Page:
What’s the thermal response of stem respiration?

Stem respiration is an important part of the autotrophic respiration in woody plants. Accounting for 14% ~ 48% of the whole plant respiration (Vose et al., 2002; Zeng et al., 2000; Xiao et al., 2005), stem respiration is a non-negligible carbon source.

Stem respiration is usually divided into growth respiration and maintenance respiration (Thornley and Cannell, 2000). Growth respiration provides energy for the synthesis of new tissues, which is produced in the phloem and cambium of the stem. Maintenance respiration is used to maintain the normal life activities of plant cells like protein turnover, maintaining cell ion concentrations and gradients, and ions uptake (Cannell and Thornley, 2000). And it is sensitive to the changes of environmental factors.

Stem respiration can be influenced by both internal and external factors. Internal factors include tree height, diameter, CO2 permeability of bark, stem growth rate, the non-structural carbohydrate content and nitrogen content in stems, etc. Environmental conditions influencing plant growth are usually considered as the external factors, such as temperature, atmospheric CO2 concentration, soil water content and soil nutrients. As a typical enzymatic reaction, temperature is the most important factor affecting stem respiration.

Figure 1 Instantaneous temperature response and thermal acclimation of respiration rate

Note: rs25 represents the respiration rate at 25℃, rs represents the respiration rate at Ts ℃, r’s25 represents the respiration rate at 25 ℃ after thermal acclimation, and r’s represents the respiration rate at Ts ℃ after thermal acclimation.

On one hand, as an enzyme-regulated process, stem respiration can vary with temperature instantaneously (Westerband et al., 2022; Sheng et al., 2011; Acosta et al., 2008), following an exponential response:

Here, Q10 represents the dependence of stem respiration on temperature (also known as temperature sensitivity). It is usually estimated by the multiple of respiration rate increase for every 10℃ rise in temperature. The general value of temperature sensitivity (Q10) is 2 to 2.2 (Acosta et al., 2008).

On the other hand, at a longer time scale, stem respiration also shows a thermal acclimation similar as leaf respiration (Atkin et al., 2003; Heskel et al., 2016). Existing studies have shown that leaf respiration at standard temperature decreased with warming (Fig. 1). However, at present, the studies on stem respiration is not only limited, but also just focused on individual sites, showing inconsistent conclusions. For example, Gansert et al. (2002) found that the birch branches growing along the vertical transect had similar respiration rates, indicating that they adapted to the long-term low-temperature environment. Nicholas et al. (2019) conducted warming experiments for five species, and found that respiration at 25℃ decreased with the increasing of acclimated temperature. While Carey et al. (1997) did not observe the thermal acclimation of the stem in the comparative sites with different temperature.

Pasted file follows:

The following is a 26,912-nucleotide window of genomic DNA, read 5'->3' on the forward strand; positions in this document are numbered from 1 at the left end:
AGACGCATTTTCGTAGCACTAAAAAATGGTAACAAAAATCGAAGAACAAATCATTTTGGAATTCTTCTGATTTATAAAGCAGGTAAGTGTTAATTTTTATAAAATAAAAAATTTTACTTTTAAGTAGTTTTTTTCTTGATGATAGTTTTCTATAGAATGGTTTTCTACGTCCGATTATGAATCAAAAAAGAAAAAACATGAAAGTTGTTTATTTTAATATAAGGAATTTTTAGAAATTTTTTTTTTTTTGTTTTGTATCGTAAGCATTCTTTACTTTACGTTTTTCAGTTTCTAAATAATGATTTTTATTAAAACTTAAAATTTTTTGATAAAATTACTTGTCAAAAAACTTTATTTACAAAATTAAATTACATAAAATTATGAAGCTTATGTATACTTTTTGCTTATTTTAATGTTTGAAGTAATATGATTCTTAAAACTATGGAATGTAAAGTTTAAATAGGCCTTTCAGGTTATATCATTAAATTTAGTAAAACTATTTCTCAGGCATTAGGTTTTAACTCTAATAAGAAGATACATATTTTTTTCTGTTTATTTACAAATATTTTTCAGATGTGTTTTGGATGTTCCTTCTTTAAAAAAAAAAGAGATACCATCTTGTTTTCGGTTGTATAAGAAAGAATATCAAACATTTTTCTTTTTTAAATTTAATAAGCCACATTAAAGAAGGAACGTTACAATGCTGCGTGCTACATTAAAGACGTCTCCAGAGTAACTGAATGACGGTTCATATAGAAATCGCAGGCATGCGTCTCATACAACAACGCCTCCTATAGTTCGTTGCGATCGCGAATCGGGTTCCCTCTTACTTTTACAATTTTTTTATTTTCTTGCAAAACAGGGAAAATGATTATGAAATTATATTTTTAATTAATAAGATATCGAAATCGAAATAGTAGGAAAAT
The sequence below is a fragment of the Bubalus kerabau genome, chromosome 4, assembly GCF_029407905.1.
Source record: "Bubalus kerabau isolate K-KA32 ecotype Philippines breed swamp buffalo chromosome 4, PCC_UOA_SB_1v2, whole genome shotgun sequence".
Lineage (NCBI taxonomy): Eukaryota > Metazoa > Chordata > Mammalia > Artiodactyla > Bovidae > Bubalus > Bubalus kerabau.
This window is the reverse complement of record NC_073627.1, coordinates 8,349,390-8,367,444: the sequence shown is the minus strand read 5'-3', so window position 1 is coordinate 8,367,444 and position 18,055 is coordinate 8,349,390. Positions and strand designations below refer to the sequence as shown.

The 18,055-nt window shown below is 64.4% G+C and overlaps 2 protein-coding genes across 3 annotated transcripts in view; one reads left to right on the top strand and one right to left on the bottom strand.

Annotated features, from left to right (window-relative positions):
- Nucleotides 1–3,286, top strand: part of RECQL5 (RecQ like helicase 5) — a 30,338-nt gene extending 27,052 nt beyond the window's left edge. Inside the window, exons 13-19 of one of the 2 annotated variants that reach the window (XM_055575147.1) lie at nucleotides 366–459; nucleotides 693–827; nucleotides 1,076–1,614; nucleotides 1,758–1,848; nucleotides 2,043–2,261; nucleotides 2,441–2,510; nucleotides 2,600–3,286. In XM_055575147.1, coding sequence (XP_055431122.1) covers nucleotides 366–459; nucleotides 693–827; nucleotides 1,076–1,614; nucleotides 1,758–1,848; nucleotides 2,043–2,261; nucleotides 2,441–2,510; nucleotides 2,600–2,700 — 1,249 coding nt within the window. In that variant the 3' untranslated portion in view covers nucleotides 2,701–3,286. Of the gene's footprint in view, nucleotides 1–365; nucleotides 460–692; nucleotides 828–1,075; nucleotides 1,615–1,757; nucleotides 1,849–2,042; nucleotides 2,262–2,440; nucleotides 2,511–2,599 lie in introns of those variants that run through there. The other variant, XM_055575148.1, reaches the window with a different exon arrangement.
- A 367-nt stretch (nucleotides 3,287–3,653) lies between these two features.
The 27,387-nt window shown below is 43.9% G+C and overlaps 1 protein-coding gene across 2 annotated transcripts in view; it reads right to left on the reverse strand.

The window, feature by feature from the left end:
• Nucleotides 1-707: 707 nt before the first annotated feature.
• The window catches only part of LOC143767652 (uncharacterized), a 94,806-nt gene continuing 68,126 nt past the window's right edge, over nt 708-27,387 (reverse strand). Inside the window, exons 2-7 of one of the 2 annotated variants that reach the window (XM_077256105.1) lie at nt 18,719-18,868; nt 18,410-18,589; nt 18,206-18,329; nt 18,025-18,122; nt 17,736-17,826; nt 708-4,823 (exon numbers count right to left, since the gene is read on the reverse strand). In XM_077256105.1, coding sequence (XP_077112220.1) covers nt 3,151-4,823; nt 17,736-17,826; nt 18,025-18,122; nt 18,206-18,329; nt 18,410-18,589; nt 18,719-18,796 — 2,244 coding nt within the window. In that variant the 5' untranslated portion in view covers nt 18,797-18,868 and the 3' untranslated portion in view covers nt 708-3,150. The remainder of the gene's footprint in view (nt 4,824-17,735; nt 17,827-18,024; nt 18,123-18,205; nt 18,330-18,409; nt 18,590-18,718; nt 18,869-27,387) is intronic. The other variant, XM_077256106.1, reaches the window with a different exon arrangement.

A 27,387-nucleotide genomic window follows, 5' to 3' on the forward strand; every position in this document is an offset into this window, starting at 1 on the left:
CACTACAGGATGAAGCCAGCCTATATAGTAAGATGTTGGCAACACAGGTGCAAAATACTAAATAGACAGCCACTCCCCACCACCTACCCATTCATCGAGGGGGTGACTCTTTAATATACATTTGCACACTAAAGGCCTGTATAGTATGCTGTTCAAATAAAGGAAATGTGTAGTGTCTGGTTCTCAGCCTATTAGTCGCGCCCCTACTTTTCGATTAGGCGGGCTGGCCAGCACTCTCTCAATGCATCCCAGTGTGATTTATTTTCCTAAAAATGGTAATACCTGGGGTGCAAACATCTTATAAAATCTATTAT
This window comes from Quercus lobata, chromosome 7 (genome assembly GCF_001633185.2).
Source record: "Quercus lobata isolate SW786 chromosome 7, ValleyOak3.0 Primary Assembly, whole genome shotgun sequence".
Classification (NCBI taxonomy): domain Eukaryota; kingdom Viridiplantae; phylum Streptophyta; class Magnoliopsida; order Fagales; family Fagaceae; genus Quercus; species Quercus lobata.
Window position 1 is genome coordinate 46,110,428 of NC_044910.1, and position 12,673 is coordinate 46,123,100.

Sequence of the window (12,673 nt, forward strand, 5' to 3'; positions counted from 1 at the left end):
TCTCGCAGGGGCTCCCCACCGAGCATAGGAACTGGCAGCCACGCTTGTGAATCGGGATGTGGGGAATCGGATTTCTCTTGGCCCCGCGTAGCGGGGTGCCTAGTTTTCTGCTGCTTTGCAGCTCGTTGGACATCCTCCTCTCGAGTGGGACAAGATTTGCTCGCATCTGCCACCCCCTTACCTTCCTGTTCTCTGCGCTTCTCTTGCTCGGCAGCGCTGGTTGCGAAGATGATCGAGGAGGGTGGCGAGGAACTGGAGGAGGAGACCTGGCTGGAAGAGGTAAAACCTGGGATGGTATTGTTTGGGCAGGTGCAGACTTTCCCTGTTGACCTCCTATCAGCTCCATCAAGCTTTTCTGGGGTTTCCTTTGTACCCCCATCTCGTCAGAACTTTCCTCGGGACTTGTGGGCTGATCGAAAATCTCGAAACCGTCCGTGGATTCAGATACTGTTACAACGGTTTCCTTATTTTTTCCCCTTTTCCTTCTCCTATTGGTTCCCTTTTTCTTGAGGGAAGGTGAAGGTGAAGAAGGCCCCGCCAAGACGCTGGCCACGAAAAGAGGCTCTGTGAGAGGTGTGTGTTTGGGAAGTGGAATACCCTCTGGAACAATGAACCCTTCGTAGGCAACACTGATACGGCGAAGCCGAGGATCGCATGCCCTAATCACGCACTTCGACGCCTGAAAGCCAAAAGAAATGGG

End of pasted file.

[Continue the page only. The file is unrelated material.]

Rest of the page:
In general, at present, people only pay attention to the instantaneous response of stem respiration to temperature, and do not fully confirm and consider the thermal acclimation, which affects the accurate evaluation of carbon budget globally. Hopefully, with the data of stem respiration gradually enriched, it is possible to conduct analysis at the global scale. Comprehensively considering the thermal response of stem respiration will help to more accurately capture the carbon source and carbon sink dynamics of the forest ecosystem after global warming in the future.


Thanks Wang Han for her detailed comments on improving this blog.


Acosta, M., Pavelka, M., Pokorny, R., Janous, D. & Marek, M. V., Seasonal variation in CO2 efflux of stems and branches of Norway spruce trees. ANN BOT-LONDON 101 (2008).

Carey, E. V., Callaway, R. M. & DeLucia, E. H., Stem respiration of ponderosa pines grown in contrasting climates: implications for global climate change. OECOLOGIA 111 (1997).

Dirk, G., Katharina, B., Tomoaki, O. & Yoshitaka, K., Seasonal variation of branch respiration of a treeline forming (Betula ermanii Cham.) and a montane (Fagus crenata Blume) deciduous broad-leaved tree species on Mt. Fuji, Japan. FLORA 197 (2002).

Heskel, M. A. et al., Convergence in the temperature response of leaf respiration across biomes and plant functional types. P NATL ACAD SCI USA 113 (2016).

James, M. V. & Michael, G. R., Seasonal respiration of foliage, fine roots, and woody tissues in relation to growth, tissue N, and photosynthesis. GLOBAL CHANGE BIOL 8 (2002).

J., H. M. T. & M., G. R. C., Erratum: Modelling the Components of Plant Respiration: Representation and Realism. ANN BOT-LONDON 85 (2000).

M., G. R. C. & J., H. M. T., Modelling the Components of Plant Respiration: Some Guiding Principles. ANN BOT-LONDON 85 (2000).

Owen, K. A. & Mark, G. T., Thermal acclimation and the dynamic response of plant respiration to temperature. TRENDS PLANT SCI 8 (2003).

Smith, N. G., Li, G. & Dukes, J. S., Short-term thermal acclimation of dark respiration is greater in non-photosynthetic than in photosynthetic tissues. AOB PLANTS 11 (2019).

SHENG Hao, Z. P., Responses of stem/branch respiration to environmental change: A review. Chinese Journal of Ecology 30 1822 (2011).

Westerband, A. C. et al., Nitrogen concentration and physical properties are key drivers of woody tissue respiration. ANN BOT-LONDON (2022).

XIAO Fu-Ming, W. S. D. T., Respiration of chinese fir in plantations in Huitong, Hu’nan Province. Acta Ecologica Sinica 2514 (2005).

ZENG Xiao-Ping, P. S. Z. P., Measurement of respiration amount in artificial acacia mangium forest in a low subtropical hill forest region of guangdong. Acta Phytoecologica Sinica 420 (2000).


邮箱地址不会被公开。 必填项已用*标注